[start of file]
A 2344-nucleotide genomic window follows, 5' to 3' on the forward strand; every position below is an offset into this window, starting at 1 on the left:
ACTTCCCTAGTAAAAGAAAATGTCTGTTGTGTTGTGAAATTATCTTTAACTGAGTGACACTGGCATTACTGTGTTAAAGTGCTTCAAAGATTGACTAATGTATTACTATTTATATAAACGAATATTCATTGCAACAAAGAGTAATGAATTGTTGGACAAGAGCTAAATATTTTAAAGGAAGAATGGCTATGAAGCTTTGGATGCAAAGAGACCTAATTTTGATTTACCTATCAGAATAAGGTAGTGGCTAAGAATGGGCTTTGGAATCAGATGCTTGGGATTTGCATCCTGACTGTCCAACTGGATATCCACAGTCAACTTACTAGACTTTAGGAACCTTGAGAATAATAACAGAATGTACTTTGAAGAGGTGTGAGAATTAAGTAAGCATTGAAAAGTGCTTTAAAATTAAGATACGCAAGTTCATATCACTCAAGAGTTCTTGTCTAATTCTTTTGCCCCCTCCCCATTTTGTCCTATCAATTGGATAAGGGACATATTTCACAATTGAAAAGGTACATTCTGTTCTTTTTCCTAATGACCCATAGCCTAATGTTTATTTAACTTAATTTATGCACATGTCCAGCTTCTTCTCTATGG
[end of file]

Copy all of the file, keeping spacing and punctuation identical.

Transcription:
A 2344-nucleotide genomic window follows, 5' to 3' on the forward strand; every position below is an offset into this window, starting at 1 on the left:
ACTTCCCTAGTAAAAGAAAATGTCTGTTGTGTTGTGAAATTATCTTTAACTGAGTGACACTGGCATTACTGTGTTAAAGTGCTTCAAAGATTGACTAATGTATTACTATTTATATAAACGAATATTCATTGCAACAAAGAGTAATGAATTGTTGGACAAGAGCTAAATATTTTAAAGGAAGAATGGCTATGAAGCTTTGGATGCAAAGAGACCTAATTTTGATTTACCTATCAGAATAAGGTAGTGGCTAAGAATGGGCTTTGGAATCAGATGCTTGGGATTTGCATCCTGACTGTCCAACTGGATATCCACAGTCAACTTACTAGACTTTAGGAACCTTGAGAATAATAACAGAATGTACTTTGAAGAGGTGTGAGAATTAAGTAAGCATTGAAAAGTGCTTTAAAATTAAGATACGCAAGTTCATATCACTCAAGAGTTCTTGTCTAATTCTTTTGCCCCCTCCCCATTTTGTCCTATCAATTGGATAAGGGACATATTTCACAATTGAAAAGGTACATTCTGTTCTTTTTCCTAATGACCCATAGCCTAATGTTTATTTAACTTAATTTATGCACATGTCCAGCTTCTTCTCTATGG